Normal Anatomy of the Knee Joint
How does the Knee joint work?
Find out more in this web based movie.
Arthroscopy is a surgical procedure in which an arthroscope is inserted into a joint. Arthroscopy is a term that comes from two Greek words, arthro-, meaning joint, and -skopein, meaning to examine.
The benefits of arthroscopy involve smaller incisions, faster healing, a more rapid recovery, and less scarring. Arthroscopic surgical procedures are often performed on an outpatient basis and the patient is able to return home on the same day.
Find out more about Knee Arthroscopy from the following links.
A total knee replacement (TKR) or total knee arthroplasty is a surgery that resurfaces an arthritic knee joint with an artificial metal or plastic replacement parts called the ‘prostheses'.
Find out more about Total Knee Replacement with the following links.
Anterior Cruciate Ligament ACL Reconstruction
The anterior cruciate ligament is one of the major stabilizing ligaments in the knee. It is a strong rope like structure located in the centre of the knee running from the femur to the tibia. When this ligament tears unfortunately it doesn't heal and often leads to the feeling of instability in the knee.
ACL reconstruction is a commonly performed surgical procedure and with recent advances in arthroscopic surgery can now be performed with minimal incisions and low complication rates.
ACL Reconstruction Patellar Tendon
This simply means that only a part of the knee joint is replaced through a smaller incision than would normally be used for a total knee replacement. The knee joint is made up of 3 compartments, the patellofemoral and medial and lateral compartments between the femur and tibia (i.e. the long bones of the leg). Often only one of these compartments wears out, usually the medial one. If you have symptoms and X-ray findings suggestive of this then you may be suitable for this procedure.
Find out more about Unicondylar Knee Replacement with the following links.
This means that part or all of your previous knee replacement needs to be revised. This operation varies from very minor adjustments to massive operations replacing significant amounts of bone and hence is difficult to describe in full.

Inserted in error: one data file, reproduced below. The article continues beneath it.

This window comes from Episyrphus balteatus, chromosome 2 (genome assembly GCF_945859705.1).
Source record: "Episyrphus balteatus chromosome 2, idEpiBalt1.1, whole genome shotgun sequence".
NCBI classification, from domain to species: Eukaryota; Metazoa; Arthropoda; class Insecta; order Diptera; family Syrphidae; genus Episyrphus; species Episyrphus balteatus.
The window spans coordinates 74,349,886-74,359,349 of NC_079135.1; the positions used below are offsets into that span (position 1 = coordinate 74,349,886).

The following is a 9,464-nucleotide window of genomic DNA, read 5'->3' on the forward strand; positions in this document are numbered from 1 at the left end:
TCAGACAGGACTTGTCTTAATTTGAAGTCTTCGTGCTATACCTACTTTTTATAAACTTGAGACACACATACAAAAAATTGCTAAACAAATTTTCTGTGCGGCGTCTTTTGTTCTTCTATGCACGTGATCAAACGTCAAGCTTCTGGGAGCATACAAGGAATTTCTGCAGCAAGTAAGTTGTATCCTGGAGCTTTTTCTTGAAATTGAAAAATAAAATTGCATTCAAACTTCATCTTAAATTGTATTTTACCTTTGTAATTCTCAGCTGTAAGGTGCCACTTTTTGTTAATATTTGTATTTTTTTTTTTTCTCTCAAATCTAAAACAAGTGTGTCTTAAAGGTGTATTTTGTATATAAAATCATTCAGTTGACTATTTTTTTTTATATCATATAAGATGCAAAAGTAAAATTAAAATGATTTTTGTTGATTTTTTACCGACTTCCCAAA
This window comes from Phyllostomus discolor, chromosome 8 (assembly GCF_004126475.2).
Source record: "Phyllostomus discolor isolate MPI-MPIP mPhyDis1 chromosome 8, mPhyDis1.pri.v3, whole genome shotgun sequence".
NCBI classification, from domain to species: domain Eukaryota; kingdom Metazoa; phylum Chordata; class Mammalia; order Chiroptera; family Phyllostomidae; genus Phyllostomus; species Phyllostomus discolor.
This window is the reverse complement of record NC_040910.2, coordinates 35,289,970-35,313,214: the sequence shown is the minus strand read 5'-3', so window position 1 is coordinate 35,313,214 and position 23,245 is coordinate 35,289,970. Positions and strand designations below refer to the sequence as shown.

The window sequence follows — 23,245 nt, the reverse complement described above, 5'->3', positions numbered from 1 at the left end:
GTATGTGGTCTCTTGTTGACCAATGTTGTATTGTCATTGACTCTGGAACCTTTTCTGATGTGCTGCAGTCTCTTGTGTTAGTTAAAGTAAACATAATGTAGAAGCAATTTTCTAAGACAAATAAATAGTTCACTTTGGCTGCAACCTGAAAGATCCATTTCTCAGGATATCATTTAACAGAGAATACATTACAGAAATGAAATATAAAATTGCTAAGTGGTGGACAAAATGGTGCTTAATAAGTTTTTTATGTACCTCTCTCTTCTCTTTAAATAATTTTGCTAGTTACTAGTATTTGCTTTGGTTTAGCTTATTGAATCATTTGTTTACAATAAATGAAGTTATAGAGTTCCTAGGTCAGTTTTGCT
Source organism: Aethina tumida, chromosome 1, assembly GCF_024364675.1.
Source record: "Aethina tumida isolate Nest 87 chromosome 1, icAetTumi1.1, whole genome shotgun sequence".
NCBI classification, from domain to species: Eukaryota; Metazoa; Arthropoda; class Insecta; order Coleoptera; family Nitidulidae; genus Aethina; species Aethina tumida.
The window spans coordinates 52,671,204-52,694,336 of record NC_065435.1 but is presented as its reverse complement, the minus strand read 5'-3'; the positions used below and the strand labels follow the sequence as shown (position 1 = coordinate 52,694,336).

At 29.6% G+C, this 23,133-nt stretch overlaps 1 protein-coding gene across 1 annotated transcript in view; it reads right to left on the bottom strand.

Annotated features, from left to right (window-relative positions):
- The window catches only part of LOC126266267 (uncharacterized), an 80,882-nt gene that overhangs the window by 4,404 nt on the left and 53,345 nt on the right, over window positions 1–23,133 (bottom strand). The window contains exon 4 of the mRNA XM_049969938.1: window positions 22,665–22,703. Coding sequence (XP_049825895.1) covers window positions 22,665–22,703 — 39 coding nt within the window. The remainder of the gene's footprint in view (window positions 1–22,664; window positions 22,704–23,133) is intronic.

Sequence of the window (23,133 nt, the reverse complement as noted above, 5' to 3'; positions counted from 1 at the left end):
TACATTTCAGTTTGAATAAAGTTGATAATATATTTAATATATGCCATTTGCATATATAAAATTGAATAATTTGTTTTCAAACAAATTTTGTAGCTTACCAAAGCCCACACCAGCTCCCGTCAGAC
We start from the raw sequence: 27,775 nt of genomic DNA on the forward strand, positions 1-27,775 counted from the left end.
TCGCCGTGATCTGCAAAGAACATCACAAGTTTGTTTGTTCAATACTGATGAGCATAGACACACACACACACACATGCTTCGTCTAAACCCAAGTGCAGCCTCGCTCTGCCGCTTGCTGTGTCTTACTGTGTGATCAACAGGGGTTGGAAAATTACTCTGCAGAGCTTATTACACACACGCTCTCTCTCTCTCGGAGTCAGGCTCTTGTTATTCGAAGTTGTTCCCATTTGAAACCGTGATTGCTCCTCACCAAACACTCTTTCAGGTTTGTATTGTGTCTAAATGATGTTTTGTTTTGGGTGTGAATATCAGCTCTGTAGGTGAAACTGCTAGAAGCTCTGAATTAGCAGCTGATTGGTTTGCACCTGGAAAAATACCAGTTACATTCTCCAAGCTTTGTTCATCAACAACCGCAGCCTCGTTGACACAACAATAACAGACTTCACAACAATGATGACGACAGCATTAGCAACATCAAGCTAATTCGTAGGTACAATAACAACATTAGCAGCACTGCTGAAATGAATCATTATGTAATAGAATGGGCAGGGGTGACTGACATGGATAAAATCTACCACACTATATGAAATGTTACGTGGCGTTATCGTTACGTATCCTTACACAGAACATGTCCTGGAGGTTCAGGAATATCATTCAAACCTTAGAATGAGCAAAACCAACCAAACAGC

Find out more about Revision Knee Replacement with the following links.
Please use the links below to get more information from the American Academy of Orthopaedic Surgeons:
Broken Bones and Injury
- Femur (Thighbone) Fractures in Adults
- Femur (Thighbone) Fractures in Children Growth Plate Fractures Proximal Tibia Fractures
- Shinbone (Tibia) Fractures
- Stress Fractures
Tears and Instability
- Kneecap, Unstable
- Ligament Injuries of the Knee
- Meniscus, Tears of
- Posterior Cruciate Ligament, Tears of
Diseases and Syndromes
- Bowed Legs
- Bursitis of the Knee: Goosefoot (Pes Anserine)
- Bursitis of the Knee: Kneecap (Prepatellar)
- Limb Length Discrepency
- Osteonecrosis of the Knee
- Arthritis of the Knee
- Osteoarthritis of Knee -- Social Impact
- Osteoarthritis of the Knee - Frequently Asked Questions
- Burning Thigh Pain (Meralgia paresthetica)
- Compartment Syndrome
- Knee Pain, Adolescent Anterior
- Osgood-Schlatter Disease (Knee Pain)
- Runner's Knee (Patellofemoral Pain)
Treatment and Rehabilitation
- Anesthesia for Hip and Knee Replacement Surgery
- Knee Replacement and Implants
- Knee Replacement, Cemented and Cementless
- Knee Replacement, Minimally Invasive
- Knee Replacement, Osteotomy and Unicompartmental Replacement (Arthroplasty)
- Total Knee Replacement
- Care of Casts and Splints
- How to use Crutches, Canes, and Walkers
- Viscosupplementation in Osteoarthritis of the Knee
Arthroscopy and Reconstruction